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Cruz Dismisses Report on Undisclosed Loan as a 'Filing Error'

"The facts of the underlying matter have been disclosed for many, many years. It is not complicated. "

Ted Cruz on Wednesday night dismissed a New York Times report that he failed to properly disclose a loan from Goldman Sachs during his 2012 bid for the U.S. Senate, calling the matter merely a "filing error."

"It is an inadvertent filing question," he told reporters at a press conference in Dorchester, S.C. "The facts of the underlying matter have been disclosed for many, many years. It is not complicated. Our finances are not complicated."

The Times reported that the Cruz family took out a hefty low-interest loan from the bank, from which the candidate's wife took a leave of absence as a managing director at Goldman Sachs at the launch of the Texas senator’s presidential run. That loan did not appear in the reports Cruz filed with the Federal Election Commission during his 2012 run.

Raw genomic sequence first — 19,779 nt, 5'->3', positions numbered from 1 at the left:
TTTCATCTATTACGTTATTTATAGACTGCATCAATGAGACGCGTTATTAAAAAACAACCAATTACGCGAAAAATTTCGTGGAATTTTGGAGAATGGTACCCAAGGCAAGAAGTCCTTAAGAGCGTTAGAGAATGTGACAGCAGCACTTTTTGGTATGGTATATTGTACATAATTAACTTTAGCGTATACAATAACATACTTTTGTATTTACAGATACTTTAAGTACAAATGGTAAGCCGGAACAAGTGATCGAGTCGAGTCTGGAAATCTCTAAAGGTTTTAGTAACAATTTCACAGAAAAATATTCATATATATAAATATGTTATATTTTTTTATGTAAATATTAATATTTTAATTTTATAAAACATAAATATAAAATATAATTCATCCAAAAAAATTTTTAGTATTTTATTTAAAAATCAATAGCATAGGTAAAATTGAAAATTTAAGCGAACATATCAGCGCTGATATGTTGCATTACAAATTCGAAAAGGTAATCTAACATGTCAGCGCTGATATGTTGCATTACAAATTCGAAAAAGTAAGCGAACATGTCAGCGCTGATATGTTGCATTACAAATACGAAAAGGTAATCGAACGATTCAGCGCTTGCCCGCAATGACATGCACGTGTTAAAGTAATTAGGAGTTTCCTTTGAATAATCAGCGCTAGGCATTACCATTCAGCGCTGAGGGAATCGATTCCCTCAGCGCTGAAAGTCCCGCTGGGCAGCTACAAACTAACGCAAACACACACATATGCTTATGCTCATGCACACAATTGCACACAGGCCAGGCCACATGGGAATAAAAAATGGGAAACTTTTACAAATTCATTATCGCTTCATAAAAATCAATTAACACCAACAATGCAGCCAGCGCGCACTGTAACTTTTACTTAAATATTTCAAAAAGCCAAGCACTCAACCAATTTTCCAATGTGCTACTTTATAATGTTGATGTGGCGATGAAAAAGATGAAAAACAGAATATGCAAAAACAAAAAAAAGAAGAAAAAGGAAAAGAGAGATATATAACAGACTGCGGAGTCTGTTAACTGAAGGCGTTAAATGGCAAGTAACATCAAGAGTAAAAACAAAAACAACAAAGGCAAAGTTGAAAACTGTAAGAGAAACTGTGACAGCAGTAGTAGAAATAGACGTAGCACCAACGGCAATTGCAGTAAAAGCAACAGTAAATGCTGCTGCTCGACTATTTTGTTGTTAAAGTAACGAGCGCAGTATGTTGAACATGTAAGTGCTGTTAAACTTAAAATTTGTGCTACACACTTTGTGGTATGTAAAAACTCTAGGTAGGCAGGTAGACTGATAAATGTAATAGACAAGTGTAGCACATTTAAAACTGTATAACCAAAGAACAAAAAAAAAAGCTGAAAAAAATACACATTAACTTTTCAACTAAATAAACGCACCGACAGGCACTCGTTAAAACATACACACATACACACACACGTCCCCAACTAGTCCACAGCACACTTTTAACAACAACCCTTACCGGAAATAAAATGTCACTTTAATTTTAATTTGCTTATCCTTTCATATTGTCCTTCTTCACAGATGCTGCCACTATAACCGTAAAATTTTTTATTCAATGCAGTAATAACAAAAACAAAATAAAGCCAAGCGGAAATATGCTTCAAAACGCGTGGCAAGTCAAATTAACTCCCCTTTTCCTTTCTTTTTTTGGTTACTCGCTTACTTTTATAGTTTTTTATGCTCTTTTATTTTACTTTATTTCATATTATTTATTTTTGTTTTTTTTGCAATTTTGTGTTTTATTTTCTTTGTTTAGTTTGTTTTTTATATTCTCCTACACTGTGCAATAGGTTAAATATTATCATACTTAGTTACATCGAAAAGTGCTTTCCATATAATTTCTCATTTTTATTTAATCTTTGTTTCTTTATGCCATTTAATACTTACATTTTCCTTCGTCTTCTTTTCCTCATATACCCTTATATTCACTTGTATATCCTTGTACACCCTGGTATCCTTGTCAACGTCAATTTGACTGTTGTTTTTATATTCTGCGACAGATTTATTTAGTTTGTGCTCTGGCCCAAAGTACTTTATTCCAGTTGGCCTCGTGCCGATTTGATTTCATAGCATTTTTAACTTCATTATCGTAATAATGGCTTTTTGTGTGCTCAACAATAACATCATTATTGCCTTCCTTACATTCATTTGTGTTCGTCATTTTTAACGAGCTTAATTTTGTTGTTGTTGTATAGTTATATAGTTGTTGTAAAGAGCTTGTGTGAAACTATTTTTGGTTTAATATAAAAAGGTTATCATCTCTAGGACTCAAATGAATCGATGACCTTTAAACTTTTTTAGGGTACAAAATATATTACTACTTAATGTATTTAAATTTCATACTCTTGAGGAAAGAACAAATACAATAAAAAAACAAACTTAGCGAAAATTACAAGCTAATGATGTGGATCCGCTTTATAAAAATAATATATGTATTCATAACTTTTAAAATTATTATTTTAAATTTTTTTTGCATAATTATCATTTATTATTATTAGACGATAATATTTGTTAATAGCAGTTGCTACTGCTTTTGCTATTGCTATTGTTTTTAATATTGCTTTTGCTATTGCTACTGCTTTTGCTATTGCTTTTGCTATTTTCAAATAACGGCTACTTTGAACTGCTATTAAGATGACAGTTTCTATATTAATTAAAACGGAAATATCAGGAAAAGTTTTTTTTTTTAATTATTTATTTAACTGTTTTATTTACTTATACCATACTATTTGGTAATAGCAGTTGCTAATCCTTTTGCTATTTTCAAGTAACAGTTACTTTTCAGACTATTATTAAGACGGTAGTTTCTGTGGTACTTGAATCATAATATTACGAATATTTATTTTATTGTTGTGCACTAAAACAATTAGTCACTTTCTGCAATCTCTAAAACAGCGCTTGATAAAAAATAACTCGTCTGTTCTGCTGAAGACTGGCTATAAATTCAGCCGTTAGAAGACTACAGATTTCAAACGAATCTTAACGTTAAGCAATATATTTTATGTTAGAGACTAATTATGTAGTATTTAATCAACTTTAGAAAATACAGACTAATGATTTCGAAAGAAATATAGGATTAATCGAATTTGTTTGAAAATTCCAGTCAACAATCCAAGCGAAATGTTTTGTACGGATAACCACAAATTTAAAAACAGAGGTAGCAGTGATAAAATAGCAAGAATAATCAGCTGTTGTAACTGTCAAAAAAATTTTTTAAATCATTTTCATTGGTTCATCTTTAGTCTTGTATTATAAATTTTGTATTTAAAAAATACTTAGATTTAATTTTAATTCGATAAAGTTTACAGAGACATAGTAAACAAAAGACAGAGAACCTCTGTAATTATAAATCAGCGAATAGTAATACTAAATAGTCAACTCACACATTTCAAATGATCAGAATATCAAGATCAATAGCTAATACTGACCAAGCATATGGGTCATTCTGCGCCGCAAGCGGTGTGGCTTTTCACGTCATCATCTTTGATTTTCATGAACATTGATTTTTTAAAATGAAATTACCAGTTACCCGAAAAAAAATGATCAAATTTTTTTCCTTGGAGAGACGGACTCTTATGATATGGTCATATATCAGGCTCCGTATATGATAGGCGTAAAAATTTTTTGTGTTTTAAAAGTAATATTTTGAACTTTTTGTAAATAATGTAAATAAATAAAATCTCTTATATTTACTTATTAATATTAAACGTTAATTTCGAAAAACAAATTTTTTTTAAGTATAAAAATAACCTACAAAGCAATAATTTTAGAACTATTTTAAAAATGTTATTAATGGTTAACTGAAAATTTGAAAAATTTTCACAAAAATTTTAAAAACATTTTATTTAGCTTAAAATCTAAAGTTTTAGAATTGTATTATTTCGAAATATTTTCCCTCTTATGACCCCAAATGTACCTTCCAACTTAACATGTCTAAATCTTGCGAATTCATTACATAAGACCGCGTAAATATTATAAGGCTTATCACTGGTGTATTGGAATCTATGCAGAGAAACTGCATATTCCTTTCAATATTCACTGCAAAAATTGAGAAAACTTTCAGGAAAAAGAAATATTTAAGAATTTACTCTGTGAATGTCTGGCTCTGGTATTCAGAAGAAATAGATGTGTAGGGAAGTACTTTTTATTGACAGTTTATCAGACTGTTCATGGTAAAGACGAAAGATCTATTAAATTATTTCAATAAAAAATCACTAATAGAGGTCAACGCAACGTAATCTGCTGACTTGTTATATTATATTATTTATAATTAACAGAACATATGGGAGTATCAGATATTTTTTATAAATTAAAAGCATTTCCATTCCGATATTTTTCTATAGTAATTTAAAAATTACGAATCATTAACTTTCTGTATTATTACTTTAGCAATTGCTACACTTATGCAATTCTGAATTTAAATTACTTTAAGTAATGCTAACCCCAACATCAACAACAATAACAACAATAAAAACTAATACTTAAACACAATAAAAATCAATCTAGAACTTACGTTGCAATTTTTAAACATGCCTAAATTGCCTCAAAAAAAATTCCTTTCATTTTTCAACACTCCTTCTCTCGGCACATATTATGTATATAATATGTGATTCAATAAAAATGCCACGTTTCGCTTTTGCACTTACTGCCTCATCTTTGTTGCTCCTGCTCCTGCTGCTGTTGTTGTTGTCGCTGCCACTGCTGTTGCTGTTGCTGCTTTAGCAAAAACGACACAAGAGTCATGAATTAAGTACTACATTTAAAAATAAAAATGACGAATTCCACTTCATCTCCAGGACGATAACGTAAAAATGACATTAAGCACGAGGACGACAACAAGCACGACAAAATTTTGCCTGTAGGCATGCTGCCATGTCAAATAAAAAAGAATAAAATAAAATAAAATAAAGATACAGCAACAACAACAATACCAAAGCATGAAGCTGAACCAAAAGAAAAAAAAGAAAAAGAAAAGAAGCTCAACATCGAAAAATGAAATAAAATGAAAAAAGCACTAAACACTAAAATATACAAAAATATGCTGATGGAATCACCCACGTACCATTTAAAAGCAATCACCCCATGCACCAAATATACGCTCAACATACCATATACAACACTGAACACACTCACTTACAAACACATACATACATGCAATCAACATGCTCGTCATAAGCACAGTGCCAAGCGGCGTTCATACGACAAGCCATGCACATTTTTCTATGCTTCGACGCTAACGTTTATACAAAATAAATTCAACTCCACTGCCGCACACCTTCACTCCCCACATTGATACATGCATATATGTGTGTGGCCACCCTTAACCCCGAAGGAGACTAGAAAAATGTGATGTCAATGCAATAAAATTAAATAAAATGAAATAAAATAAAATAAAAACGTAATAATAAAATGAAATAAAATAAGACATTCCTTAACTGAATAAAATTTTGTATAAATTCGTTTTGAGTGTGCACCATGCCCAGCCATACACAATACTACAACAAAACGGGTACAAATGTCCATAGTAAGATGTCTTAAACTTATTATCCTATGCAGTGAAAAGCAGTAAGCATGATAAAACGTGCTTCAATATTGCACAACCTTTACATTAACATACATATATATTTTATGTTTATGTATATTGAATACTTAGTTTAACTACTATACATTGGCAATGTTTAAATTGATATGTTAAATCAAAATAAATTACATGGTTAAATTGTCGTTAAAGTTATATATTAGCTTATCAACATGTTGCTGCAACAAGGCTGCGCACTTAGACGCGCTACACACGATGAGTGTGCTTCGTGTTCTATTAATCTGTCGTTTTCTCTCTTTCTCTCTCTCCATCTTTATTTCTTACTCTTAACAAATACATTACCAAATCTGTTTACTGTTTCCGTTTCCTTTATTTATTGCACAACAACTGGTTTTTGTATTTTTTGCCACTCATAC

"If it was the case that it was not filed exactly as the FEC requires, we'll amend the filings," Cruz said. "But all of the information has been public and transparent for many years."

Earlier Wednesday, the Cruz campaign called the charge an “issue of semantics.”

“The campaign is going to ask the FEC what to do,” a campaign aide said, noting the loan was previously disclosed as part of Cruz’s personal financial disclosures when he entered the Senate.

The loan, which was for just under $500,000, was from his own assets, “not borrowed money,” the campaign said.

But a story often part of Cruz’s speech on the road is his family’s decision to invest in the campaign with the family’s own finances.

Cruz says on the stump that he and his wife "liquidated" their life savings to put into the Senate run.

The campaign says he personally fronted a $1.43 million of his campaign’s financing from personal savings, sold stock, and this particular loan.

It also said on Wednesday night that Cruz ultimately repaid the loan in full but did not specify how.

The campaign said Cruz was not aware at the time the loan was taken out that he had to file the loan with the FEC and was just made aware of it by the New York Times’ inquiry.